AARP Eye Center
While working towards a degree in the University of Michigan sociology department, a graduate adviser asked if he knew anything about aging, Dr. Anthony (Tony) Lenzer recalled in an interview.
“What would I know about aging?” he replied, pointing out the department had no courses about aging. “And I didn’t contemplate growing old myself,” Hawaii’s 83-year-old “father of gerontology” added with a laugh.
Lenzer‘s distinguished gerontology career began in Ann Arbor as executive secretary of a legislative council on aging. He held that job four years, while doing doctoral work, then taught seven years at the University of Michigan’s School of Public Health where he helped set up a Chronic Disease and Aging Program.
He came to Hawaii in 1969 with his wife and five children to help the University of Hawaii develop its gerontology program, teaching the first course on aging in 1970.
In ensuing years he helped to establish key aging-related organizations. Among them: Hospice Hawaii, the Hawaii Pacific Gerontological Society and the Hawaii Family Caregiver Coalition, of which he is president. He also chairs the legislative committee for the Policy Advisory Board for Elder Affairs in the Executive Office on Aging.
Lenzer is being honored with the 2013 Andrus Award for Community Service, AARP’s most prestigious annual recognition for “exemplary volunteer leadership.” It is named for AARP’s founder, Ethel Percy Andrus, who exemplified AARP’s motto: “To serve, not be served.”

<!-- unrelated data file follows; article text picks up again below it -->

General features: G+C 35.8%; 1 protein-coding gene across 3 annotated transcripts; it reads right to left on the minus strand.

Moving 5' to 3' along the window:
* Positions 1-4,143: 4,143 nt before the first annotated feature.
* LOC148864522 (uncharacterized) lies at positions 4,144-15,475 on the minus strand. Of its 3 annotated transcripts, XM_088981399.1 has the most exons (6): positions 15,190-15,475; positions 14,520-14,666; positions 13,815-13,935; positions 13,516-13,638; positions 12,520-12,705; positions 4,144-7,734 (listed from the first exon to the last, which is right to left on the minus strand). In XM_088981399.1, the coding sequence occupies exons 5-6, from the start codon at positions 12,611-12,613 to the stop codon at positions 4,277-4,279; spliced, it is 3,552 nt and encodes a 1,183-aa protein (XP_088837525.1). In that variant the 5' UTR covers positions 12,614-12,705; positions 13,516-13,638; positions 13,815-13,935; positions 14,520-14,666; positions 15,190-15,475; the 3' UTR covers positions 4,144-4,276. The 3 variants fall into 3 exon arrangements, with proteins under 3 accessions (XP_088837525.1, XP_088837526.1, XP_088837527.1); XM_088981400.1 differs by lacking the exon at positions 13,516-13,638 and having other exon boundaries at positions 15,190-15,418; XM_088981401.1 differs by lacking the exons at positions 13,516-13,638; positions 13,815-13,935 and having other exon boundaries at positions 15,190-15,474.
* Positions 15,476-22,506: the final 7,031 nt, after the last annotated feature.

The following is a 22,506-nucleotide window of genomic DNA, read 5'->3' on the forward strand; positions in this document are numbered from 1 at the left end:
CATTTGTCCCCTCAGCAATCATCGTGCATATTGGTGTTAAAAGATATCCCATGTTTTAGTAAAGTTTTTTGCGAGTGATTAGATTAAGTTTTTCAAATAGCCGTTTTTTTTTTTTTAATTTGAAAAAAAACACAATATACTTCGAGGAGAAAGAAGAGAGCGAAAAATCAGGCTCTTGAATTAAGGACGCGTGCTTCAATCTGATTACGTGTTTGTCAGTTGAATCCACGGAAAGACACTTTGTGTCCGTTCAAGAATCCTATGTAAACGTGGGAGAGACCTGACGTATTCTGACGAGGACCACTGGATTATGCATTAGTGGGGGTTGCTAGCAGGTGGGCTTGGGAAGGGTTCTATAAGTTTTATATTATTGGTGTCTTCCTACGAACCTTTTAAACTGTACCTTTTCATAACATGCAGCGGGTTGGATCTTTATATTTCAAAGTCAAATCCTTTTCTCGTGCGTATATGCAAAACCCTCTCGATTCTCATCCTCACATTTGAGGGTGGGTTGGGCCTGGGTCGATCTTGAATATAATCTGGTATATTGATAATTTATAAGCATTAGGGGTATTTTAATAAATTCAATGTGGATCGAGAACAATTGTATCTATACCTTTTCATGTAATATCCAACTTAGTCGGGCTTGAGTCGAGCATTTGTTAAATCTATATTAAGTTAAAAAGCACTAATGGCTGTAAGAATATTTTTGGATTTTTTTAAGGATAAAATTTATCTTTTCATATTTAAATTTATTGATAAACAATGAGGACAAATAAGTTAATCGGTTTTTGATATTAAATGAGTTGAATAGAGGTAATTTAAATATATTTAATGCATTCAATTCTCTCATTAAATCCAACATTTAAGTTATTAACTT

“Tony Lenzer has dedicated his life to senior issues, and our community is stronger for his efforts,” said AARP Hawaii State Director Barbara Kim Stanton. “No one has done more to advance our understanding of what it means to grow older in Hawaii and prepare a generation of state policymakers to begin addressing the challenges and opportunities of our aging population.”
He helped create the UH Center on Aging and was its first director in 1988. Obtaining a grant of over $1 million, the Center team developed an award-winning 13-hour course on aging – “Growing Old in a New Age.” It was shown on public television stations across the country and used by more than 100 colleges as a teaching tool.
“It was one of the most fun things,” Lenzer said. “We were not ducking showing problems of old age, but we also wanted to show positive aspects of aging – that there were marvelous people 90 years old.”
Lenzer has been doing volunteer work for AARP and other organizations since retiring from the UH Center in 1994. He’s a volunteer board member for five organizations that advocate for aging, caregiving and disability policies at the Legislature. He helped create the annual “Aging and Disability Issues” report and is working with AARP now to help people understand the benefits of the Affordable Care Act.
Lenzer also supports a public long term care insurance program. Private LTC insurance has helped cover costs for his wife, who is in a care home. However, he points out that relatively few people buy such insurance.
Where does he get the energy for his volunteer activities, which he calls a “labor of love?”
“I’m not like the Octogenarians who claim that drinking three shots of whisky and smoking two seegars every day has kept them going,” he joked. He tries to go to the Windward Y gym three days a week and finds naps reinvigorating. “Maybe it’s that I generally find what I’m doing interesting, challenging, fun and worthwhile,” he said.
This story was written by communications volunteer Helen Altonn.